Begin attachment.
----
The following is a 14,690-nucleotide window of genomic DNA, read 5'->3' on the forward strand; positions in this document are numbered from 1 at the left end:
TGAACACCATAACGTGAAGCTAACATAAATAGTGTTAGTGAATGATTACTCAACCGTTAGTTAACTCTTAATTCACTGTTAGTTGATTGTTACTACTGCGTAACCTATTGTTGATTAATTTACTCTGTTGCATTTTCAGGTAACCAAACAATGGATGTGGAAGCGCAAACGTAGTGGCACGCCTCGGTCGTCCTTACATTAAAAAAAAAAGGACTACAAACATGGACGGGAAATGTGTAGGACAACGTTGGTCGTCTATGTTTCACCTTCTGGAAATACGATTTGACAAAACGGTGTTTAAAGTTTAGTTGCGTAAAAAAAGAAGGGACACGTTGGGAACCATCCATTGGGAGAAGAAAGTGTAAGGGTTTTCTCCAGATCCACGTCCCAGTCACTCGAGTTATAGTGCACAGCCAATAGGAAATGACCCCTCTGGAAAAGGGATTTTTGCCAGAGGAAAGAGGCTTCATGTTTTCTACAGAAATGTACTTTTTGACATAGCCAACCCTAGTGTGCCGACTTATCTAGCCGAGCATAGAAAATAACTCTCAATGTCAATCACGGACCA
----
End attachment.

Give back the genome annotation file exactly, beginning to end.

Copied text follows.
The following is a 14,690-nucleotide window of genomic DNA, read 5'->3' on the forward strand; positions in this document are numbered from 1 at the left end:
TGAACACCATAACGTGAAGCTAACATAAATAGTGTTAGTGAATGATTACTCAACCGTTAGTTAACTCTTAATTCACTGTTAGTTGATTGTTACTACTGCGTAACCTATTGTTGATTAATTTACTCTGTTGCATTTTCAGGTAACCAAACAATGGATGTGGAAGCGCAAACGTAGTGGCACGCCTCGGTCGTCCTTACATTAAAAAAAAAAGGACTACAAACATGGACGGGAAATGTGTAGGACAACGTTGGTCGTCTATGTTTCACCTTCTGGAAATACGATTTGACAAAACGGTGTTTAAAGTTTAGTTGCGTAAAAAAAGAAGGGACACGTTGGGAACCATCCATTGGGAGAAGAAAGTGTAAGGGTTTTCTCCAGATCCACGTCCCAGTCACTCGAGTTATAGTGCACAGCCAATAGGAAATGACCCCTCTGGAAAAGGGATTTTTGCCAGAGGAAAGAGGCTTCATGTTTTCTACAGAAATGTACTTTTTGACATAGCCAACCCTAGTGTGCCGACTTATCTAGCCGAGCATAGAAAATAACTCTCAATGTCAATCACGGACCA